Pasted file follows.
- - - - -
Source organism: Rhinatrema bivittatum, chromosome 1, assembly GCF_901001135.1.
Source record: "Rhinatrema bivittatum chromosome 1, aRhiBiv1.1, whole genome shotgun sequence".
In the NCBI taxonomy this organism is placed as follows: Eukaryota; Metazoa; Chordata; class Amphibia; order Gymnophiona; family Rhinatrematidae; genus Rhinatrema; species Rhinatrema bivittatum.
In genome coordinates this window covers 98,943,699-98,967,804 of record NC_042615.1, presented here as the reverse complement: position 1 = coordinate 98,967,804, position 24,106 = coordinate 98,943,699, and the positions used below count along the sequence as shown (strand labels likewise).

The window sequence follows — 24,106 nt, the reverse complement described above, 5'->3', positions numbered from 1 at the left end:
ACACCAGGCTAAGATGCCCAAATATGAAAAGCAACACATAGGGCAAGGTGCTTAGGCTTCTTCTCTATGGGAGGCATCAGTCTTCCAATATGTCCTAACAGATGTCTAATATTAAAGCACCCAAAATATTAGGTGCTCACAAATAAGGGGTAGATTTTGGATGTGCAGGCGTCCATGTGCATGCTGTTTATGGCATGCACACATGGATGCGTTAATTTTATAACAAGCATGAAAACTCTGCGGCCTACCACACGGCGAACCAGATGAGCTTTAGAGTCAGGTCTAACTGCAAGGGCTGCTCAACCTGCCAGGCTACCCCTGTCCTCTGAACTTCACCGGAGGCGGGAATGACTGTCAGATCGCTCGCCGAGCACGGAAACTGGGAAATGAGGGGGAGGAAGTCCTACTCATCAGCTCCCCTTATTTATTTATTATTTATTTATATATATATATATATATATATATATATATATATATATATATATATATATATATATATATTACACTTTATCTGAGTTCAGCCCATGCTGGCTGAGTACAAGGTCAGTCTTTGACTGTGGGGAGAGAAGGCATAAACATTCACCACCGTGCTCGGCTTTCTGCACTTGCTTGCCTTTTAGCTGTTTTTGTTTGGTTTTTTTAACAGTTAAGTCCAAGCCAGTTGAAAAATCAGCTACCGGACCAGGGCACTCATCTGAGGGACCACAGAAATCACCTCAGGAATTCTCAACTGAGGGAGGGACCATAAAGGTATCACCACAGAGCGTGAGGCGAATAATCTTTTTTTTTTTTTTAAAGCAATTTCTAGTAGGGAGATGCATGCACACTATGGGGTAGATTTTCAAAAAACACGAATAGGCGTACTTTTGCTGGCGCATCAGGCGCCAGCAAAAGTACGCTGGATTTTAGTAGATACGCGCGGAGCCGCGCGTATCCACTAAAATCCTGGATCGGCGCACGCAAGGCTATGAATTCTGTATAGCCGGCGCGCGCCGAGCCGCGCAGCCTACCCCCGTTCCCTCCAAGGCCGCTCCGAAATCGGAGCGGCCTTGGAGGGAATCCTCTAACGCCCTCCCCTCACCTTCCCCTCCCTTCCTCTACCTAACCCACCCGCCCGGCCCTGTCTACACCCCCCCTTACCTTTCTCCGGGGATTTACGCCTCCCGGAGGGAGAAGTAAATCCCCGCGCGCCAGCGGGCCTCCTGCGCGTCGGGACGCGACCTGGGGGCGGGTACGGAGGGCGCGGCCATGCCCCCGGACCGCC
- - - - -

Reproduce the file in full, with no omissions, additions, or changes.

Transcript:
Source organism: Rhinatrema bivittatum, chromosome 1, assembly GCF_901001135.1.
Source record: "Rhinatrema bivittatum chromosome 1, aRhiBiv1.1, whole genome shotgun sequence".
In the NCBI taxonomy this organism is placed as follows: Eukaryota; Metazoa; Chordata; class Amphibia; order Gymnophiona; family Rhinatrematidae; genus Rhinatrema; species Rhinatrema bivittatum.
In genome coordinates this window covers 98,943,699-98,967,804 of record NC_042615.1, presented here as the reverse complement: position 1 = coordinate 98,967,804, position 24,106 = coordinate 98,943,699, and the positions used below count along the sequence as shown (strand labels likewise).

The window sequence follows — 24,106 nt, the reverse complement described above, 5'->3', positions numbered from 1 at the left end:
ACACCAGGCTAAGATGCCCAAATATGAAAAGCAACACATAGGGCAAGGTGCTTAGGCTTCTTCTCTATGGGAGGCATCAGTCTTCCAATATGTCCTAACAGATGTCTAATATTAAAGCACCCAAAATATTAGGTGCTCACAAATAAGGGGTAGATTTTGGATGTGCAGGCGTCCATGTGCATGCTGTTTATGGCATGCACACATGGATGCGTTAATTTTATAACAAGCATGAAAACTCTGCGGCCTACCACACGGCGAACCAGATGAGCTTTAGAGTCAGGTCTAACTGCAAGGGCTGCTCAACCTGCCAGGCTACCCCTGTCCTCTGAACTTCACCGGAGGCGGGAATGACTGTCAGATCGCTCGCCGAGCACGGAAACTGGGAAATGAGGGGGAGGAAGTCCTACTCATCAGCTCCCCTTATTTATTTATTATTTATTTATATATATATATATATATATATATATATATATATATATATATATATATATATATATATATTACACTTTATCTGAGTTCAGCCCATGCTGGCTGAGTACAAGGTCAGTCTTTGACTGTGGGGAGAGAAGGCATAAACATTCACCACCGTGCTCGGCTTTCTGCACTTGCTTGCCTTTTAGCTGTTTTTGTTTGGTTTTTTTAACAGTTAAGTCCAAGCCAGTTGAAAAATCAGCTACCGGACCAGGGCACTCATCTGAGGGACCACAGAAATCACCTCAGGAATTCTCAACTGAGGGAGGGACCATAAAGGTATCACCACAGAGCGTGAGGCGAATAATCTTTTTTTTTTTTTTAAAGCAATTTCTAGTAGGGAGATGCATGCACACTATGGGGTAGATTTTCAAAAAACACGAATAGGCGTACTTTTGCTGGCGCATCAGGCGCCAGCAAAAGTACGCTGGATTTTAGTAGATACGCGCGGAGCCGCGCGTATCCACTAAAATCCTGGATCGGCGCACGCAAGGCTATGAATTCTGTATAGCCGGCGCGCGCCGAGCCGCGCAGCCTACCCCCGTTCCCTCCAAGGCCGCTCCGAAATCGGAGCGGCCTTGGAGGGAATCCTCTAACGCCCTCCCCTCACCTTCCCCTCCCTTCCTCTACCTAACCCACCCGCCCGGCCCTGTCTACACCCCCCCTTACCTTTCTCCGGGGATTTACGCCTCCCGGAGGGAGAAGTAAATCCCCGCGCGCCAGCGGGCCTCCTGCGCGTCGGGACGCGACCTGGGGGCGGGTACGGAGGGCGCGGCCATGCCCCCGGACCGCC